A report to be presented to the Cabinet next week on the A52 cost overrun and delays, makes enlightening reading.
It is only an interim report, despite the expectation that, after 3 months since the first announcement of this “issue” that there would have been definitive statements on the total expected cost, and the completion date. That is still several months away – that speaks volumes about the depth and extent of the problems encountered.
What went wrong?
In early May 2018, no one knew of any significant problems with the A52 improvements project. Following the announcement in late May 2018 that there was a major issue, no one could make any reliable forecast on cost and delivery timescales. It is clear that the very basics of competent project management were not in place.
Any project of this nature should have, in broad terms:
- a detailed design for the purposes of cost estimating, securing funding and construction execution.
- a detailed plan which breaks down each task/activity, their sequencing and dependencies, which also profiles the cost estimate over time
- a risk register
- a Governance Board structure operating regularly at a number of levels that monitors progress on the ground against the plan, tracks cost build up against deliverables, and the management of risks.
This is standard project management practice which ensures that problems can be identified promptly, actions taken to mitigate the consequences, and so delays and additional costs minimised.
The Cabinet paper reports that Corporate and Operational Project Boards have now been set up.
The report also states that deviations have been identified between the original schematic designs, and what has actually been constructed on site. It has been necessary to do “a full level survey of the site to establish an up to date and accurate base line for the updating of the detailed design,..and…working up cost estimates for different elements with the contractor”. This has then to be integrated with the state of the existing construction. It seems that build was being carried out against out of date information.
Opportunities are being taken, in this update, to design in cost reductions wherever possible.
The overall layout of the project remains basically unchanged. The latest estimate is £33m- however that can’t be known, conclusively, until the full design/cost process has been completed.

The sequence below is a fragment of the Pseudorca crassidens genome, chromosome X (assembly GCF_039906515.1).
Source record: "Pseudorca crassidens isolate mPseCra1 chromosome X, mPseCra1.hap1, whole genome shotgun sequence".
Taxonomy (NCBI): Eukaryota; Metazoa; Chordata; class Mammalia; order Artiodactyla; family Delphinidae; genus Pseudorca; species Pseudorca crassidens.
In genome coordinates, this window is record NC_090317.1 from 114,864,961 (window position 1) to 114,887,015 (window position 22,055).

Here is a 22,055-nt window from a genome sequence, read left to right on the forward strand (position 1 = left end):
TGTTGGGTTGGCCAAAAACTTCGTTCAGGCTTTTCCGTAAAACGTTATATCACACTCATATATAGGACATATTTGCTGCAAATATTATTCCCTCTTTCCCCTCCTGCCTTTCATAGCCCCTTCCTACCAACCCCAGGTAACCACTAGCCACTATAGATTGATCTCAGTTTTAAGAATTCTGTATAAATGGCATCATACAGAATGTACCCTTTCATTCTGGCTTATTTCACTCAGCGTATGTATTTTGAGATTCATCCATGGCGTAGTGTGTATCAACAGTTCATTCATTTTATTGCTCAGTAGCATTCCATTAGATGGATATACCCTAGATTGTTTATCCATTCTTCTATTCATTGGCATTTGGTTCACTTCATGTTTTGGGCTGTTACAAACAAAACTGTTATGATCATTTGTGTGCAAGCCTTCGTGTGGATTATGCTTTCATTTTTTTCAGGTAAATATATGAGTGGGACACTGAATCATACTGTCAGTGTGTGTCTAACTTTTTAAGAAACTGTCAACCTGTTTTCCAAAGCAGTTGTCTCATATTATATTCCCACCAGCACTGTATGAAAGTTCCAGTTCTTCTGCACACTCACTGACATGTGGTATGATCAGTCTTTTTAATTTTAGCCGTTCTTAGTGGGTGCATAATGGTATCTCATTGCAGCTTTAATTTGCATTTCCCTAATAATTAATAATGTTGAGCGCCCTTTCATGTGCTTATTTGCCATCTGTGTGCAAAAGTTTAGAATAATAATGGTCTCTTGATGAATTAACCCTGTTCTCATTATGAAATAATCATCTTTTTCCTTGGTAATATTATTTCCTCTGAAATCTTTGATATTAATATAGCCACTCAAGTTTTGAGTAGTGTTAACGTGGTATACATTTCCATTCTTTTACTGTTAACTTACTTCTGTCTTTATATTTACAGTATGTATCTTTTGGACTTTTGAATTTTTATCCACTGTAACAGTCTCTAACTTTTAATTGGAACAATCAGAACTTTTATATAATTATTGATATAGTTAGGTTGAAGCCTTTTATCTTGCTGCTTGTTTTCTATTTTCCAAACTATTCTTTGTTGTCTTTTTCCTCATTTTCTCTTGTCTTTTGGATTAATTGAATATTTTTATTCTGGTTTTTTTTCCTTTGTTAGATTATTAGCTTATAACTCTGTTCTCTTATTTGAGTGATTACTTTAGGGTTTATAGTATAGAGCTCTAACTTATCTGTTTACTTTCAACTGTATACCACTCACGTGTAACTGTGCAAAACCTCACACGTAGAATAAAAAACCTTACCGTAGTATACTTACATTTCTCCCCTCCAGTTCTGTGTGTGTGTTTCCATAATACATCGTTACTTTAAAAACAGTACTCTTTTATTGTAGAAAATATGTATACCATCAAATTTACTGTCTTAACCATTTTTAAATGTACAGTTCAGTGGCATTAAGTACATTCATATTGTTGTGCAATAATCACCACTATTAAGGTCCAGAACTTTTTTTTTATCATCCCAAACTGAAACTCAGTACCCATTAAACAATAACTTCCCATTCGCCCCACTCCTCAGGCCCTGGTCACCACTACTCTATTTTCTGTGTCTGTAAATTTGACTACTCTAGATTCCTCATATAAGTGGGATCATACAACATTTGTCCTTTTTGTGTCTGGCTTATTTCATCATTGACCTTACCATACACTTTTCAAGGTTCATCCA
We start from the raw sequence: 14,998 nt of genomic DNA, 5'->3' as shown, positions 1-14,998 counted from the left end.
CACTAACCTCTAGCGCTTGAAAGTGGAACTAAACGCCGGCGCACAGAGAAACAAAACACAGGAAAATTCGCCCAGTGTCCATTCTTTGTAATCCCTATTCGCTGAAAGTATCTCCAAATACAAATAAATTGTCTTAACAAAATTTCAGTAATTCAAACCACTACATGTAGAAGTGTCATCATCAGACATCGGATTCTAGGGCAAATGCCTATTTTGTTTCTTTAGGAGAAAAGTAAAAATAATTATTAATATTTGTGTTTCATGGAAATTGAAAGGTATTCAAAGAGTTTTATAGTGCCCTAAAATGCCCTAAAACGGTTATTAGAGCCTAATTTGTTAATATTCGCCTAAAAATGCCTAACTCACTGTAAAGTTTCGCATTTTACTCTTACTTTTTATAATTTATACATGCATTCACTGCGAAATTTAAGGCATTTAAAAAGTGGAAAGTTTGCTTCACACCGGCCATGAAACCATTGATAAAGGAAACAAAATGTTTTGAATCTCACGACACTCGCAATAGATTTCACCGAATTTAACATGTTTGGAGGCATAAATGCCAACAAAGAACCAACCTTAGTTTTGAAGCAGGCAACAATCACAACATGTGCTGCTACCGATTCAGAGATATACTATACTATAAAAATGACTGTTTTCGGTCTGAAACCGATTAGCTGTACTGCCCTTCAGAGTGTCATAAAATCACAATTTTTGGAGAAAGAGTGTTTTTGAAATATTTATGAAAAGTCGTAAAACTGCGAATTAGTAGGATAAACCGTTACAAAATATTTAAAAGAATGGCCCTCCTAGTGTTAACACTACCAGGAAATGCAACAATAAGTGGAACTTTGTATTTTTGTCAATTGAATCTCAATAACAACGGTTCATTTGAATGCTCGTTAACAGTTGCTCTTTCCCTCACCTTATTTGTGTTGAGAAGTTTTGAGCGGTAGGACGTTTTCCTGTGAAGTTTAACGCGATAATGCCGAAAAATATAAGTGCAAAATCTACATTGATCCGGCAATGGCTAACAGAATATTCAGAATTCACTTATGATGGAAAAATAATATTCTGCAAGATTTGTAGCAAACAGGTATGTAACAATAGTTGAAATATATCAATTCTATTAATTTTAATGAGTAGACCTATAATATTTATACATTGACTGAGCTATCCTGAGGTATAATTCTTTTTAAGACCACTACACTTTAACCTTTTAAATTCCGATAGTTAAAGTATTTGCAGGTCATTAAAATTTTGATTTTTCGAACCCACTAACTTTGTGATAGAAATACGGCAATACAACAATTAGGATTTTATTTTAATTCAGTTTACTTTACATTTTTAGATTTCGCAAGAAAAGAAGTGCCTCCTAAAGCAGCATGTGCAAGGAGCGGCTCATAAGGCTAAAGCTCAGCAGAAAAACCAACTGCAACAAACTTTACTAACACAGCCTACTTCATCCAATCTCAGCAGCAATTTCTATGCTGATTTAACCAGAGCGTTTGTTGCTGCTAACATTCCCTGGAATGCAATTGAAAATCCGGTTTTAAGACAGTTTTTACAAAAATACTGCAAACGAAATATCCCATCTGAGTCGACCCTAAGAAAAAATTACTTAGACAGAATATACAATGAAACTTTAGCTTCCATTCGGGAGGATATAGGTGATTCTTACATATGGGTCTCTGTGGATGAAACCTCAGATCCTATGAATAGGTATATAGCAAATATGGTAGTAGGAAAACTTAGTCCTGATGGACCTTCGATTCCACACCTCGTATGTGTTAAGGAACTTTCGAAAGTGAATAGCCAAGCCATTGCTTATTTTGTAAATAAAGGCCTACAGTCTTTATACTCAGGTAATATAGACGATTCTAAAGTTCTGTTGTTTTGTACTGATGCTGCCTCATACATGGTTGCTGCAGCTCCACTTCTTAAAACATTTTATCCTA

The original budget for the project was claimed to be £15m. However, we only know this to be the funding available. The final report may comment on this, but it would be reasonable to speculate that the cost of the project was never £15m ( most likely ~ £30m+) and that, in reality, someone decided to proceed with the scheme, either in the full knowledge that the funding would not cover the costs, or on the basis of cost estimates that were performed with wreckless inaccuracy.
The design and project management was not given to an experienced and professional construction management company like Galliford Try who is the main contractor for this project. It was managed inside Derby City Council. It may have been a cheaper option than asking the experts to take control…perhaps therein lies the problem?
This is another, major, example of the criticisms levelled by the auditors at the Council about “informed decision making”. Papers presented to the Cabinet at the time were clear that the project objectives could be delivered for £15m, and were 100% funded. The process and persons involved in arriving at that statement need to be scrutinised very carefully.
It would have been reasonable for most of the Cabinet members to have assumed that the Senior Officers had ensured that their recommendations were backed up by full detailed analysis.
We will have to wait until the final report to find out who knew what at the time, and where the collective incompetence was centred, and why it never occurred to the Acting Chief Executive, or the Cabinet Member, Cllr Afzal, that this project required some level of regular challenging scrutiny from their offices. If they had, this mess would have been uncovered much earlier.
Categories: Derby City Council